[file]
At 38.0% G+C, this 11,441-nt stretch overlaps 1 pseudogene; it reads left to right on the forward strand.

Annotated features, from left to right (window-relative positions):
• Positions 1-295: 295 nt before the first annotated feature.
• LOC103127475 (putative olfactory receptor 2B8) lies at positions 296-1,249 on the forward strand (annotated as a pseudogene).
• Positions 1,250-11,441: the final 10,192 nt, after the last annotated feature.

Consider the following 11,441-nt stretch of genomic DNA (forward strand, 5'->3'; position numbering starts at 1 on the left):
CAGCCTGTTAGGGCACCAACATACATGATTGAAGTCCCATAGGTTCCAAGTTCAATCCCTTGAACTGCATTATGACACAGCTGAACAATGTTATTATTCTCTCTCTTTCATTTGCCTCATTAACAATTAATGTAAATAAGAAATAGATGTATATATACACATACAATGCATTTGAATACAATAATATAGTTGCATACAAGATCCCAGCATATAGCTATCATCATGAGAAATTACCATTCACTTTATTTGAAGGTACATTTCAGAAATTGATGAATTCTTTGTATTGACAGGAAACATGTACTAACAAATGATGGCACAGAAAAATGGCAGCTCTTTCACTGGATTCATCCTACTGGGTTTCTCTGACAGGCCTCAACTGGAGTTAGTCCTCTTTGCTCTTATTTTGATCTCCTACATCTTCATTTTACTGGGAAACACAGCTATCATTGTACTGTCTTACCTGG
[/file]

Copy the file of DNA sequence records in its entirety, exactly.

At 38.0% G+C, this 11,441-nt stretch overlaps 1 pseudogene; it reads left to right on the forward strand.

Annotated features, from left to right (window-relative positions):
• Positions 1-295: 295 nt before the first annotated feature.
• LOC103127475 (putative olfactory receptor 2B8) lies at positions 296-1,249 on the forward strand (annotated as a pseudogene).
• Positions 1,250-11,441: the final 10,192 nt, after the last annotated feature.

Consider the following 11,441-nt stretch of genomic DNA (forward strand, 5'->3'; position numbering starts at 1 on the left):
CAGCCTGTTAGGGCACCAACATACATGATTGAAGTCCCATAGGTTCCAAGTTCAATCCCTTGAACTGCATTATGACACAGCTGAACAATGTTATTATTCTCTCTCTTTCATTTGCCTCATTAACAATTAATGTAAATAAGAAATAGATGTATATATACACATACAATGCATTTGAATACAATAATATAGTTGCATACAAGATCCCAGCATATAGCTATCATCATGAGAAATTACCATTCACTTTATTTGAAGGTACATTTCAGAAATTGATGAATTCTTTGTATTGACAGGAAACATGTACTAACAAATGATGGCACAGAAAAATGGCAGCTCTTTCACTGGATTCATCCTACTGGGTTTCTCTGACAGGCCTCAACTGGAGTTAGTCCTCTTTGCTCTTATTTTGATCTCCTACATCTTCATTTTACTGGGAAACACAGCTATCATTGTACTGTCTTACCTGG